Transitioning from a wilderness therapy program into a therapeutic boarding school is jarring for students and for seasoned wilderness professionals alike. Years of trekking through the woods was only the start to my journey, as is the same for many students who graduate from wilderness programs prior to coming to Black Mountain Academy. Given that I find myself walking a parallel process to our students as they attempt to find their footing in a new environment, I wanted to share some tools that may be helpful when navigating this type of transition.
Lean into the Challenge:
Leaving wilderness as a Master Instructor at SUWS of the Carolinas was difficult for me. In some ways, I couldn’t wait to be working at Black Mountain Academy. Access to dry boots and running water whenever I wanted seemed very appealing! In other ways, there are times when I want go hide back under the group tarp and sit by the fire. Beginning my new role at BMA, I found myself slightly nervous to have to learn a whole new lifestyle and skillset. In the wilderness, I didn’t have to worry about Google Documents, iPods, Phones, calls from my boss, remembering my student’s internship and part-time job schedule. However, I found that accepting the discomfort that come with the territory of answering the call to a new adventure was something that I desperately needed. I needed the opportunity for growth. In many ways, our students who attend therapeutic wilderness programs prior to enrolling at Black Mountain Academy inevitably reach a point in their journey where they too need to take the skills they have honed and challenge themselves in a new environment. This process of showing up for and accepting new challenges is how we as humans reach our highest potential.
Seek and Implement Feedback without Blame or Judgement:
One of the many tools I learned being a wilderness instructor is giving and accepting feedback. Feedback can often be a gift in which one person recognizes the strengths and talents of another person. Feedback can also come in the form of holding up a mirror so that a person can begin to observe where they have the opportunity to grow. As a new Lead Coach at BMA, I have numerous areas of growth on which I have the opportunity to focus. Thankfully, both students and coworkers give me feedback. Without feedback, I would never see my blind spots and transitioning from wilderness to Black Mountain Academy would be considerably more difficult.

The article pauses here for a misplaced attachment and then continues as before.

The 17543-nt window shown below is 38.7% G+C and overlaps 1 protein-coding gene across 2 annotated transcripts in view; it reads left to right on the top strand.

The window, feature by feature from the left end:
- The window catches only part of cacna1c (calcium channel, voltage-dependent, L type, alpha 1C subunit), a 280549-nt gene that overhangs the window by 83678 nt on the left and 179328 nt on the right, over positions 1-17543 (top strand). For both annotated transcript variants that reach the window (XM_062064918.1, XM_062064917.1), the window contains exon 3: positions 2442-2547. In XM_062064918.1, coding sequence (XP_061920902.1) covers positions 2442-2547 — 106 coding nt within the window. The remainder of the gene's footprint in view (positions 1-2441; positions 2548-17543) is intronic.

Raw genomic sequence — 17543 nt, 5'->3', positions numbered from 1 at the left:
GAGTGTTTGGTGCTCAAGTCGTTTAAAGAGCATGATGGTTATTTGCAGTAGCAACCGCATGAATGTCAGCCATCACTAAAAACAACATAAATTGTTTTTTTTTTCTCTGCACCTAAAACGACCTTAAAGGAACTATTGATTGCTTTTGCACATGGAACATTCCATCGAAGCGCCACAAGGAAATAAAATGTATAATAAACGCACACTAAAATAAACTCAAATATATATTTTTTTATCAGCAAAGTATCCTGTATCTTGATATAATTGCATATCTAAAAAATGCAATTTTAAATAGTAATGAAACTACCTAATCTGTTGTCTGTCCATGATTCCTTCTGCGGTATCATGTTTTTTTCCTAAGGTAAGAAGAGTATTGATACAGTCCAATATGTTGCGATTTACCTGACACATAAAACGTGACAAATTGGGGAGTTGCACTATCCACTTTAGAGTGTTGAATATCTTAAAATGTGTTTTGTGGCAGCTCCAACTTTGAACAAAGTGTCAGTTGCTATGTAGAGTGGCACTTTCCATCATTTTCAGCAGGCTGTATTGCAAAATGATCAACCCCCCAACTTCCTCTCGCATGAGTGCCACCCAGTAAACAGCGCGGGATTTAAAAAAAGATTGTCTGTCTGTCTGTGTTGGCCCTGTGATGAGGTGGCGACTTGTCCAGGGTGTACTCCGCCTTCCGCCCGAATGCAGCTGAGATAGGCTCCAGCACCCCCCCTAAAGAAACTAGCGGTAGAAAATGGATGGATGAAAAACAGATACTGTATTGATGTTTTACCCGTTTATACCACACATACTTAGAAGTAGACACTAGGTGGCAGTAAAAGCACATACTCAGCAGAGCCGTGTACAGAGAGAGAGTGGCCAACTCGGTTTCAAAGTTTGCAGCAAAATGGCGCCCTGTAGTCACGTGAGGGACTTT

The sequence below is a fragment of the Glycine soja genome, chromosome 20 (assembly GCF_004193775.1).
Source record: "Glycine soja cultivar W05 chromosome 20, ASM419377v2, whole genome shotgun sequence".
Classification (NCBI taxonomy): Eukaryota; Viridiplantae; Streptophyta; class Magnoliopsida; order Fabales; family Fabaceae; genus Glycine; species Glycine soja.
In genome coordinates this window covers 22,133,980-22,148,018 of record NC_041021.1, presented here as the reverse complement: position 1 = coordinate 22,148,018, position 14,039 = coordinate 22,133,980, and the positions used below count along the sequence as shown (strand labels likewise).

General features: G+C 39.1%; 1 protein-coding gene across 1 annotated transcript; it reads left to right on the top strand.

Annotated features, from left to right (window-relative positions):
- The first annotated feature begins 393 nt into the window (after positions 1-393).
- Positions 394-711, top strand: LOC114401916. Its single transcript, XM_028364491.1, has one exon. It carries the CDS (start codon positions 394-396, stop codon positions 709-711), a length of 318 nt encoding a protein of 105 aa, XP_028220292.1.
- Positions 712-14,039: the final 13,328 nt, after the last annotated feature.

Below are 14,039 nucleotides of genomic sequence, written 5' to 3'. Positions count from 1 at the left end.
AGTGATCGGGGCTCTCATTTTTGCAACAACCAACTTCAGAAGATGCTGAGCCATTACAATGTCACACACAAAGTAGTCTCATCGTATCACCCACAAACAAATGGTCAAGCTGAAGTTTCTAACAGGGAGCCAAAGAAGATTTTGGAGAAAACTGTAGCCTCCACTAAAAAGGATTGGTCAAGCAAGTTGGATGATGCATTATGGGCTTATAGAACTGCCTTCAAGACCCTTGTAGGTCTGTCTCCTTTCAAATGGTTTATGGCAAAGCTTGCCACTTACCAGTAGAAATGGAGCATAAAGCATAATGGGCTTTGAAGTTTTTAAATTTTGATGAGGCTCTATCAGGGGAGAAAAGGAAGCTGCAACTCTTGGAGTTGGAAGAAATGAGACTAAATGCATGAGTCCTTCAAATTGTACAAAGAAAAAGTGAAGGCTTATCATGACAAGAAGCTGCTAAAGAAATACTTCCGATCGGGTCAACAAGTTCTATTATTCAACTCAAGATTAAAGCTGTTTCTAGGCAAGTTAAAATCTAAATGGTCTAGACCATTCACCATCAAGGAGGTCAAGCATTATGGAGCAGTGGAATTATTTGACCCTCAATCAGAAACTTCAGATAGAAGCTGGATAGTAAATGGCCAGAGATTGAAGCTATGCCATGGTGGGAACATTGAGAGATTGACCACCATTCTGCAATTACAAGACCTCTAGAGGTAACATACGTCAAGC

So on the days where it feels like my opportunities for growth vastly outnumber my strengths, I have to look back at one of the tools I learned as a wilderness instructor and still practice with my student’s today: gratitude. I remember the things I am grateful for at BMA. It starts out very simple. I am grateful that I have a roof over my head. Something simple like a roof or a dry pair of boots, can ground me in the moment. Being grounded can let anyone leave the past and future so they can work in the present. Mindfulness, or being grounded, is the time where I can help facilitate the most growth in students.
Look for Small Steps in the Right Direction:
It is well noted that many students diagnosed with Autism Spectrum Disorder struggle with cognitive flexibility. These students are sometimes described as being rigid. For them, transition and change in their daily lives can be very challenging. Change can be scary, especially when in a new place with new expectations (some of which might not be explicitly stated). However, at Black Mountain Academy, we grow when we develop the courage to take a small step in the right direction. As staff, we role model this idea to help students through the process. On any given day, 90% of the therapeutic work our students benefit the most from isn’t found in textbooks or dynamic psychology vocabulary words. It’s found when experiencing everyday life: the good, the tough, the exciting, and the mundane. At times, I like to joke that 90% of the real life-changing work occurs when we are washing dishes, resolving conflicts, making friends, finding new strengths, learning to ask for what you need, and embracing areas of growth.
The remaining 10% of growth that our students experience happens in therapy, during parent calls, and in moments of quiet self-reflection. This doesn’t mean that the trajectory for our students is 100% uphill. What it does mean, is that is that Change is always occurring. Day by day, hour by hour, challenge by challenge. Our students are constantly changing for the better. My hope is that as their staff, I am changing right along with them. Here, we all grow within our community of Black Mountain to become what we aspire to be: the very best versions of ourselves.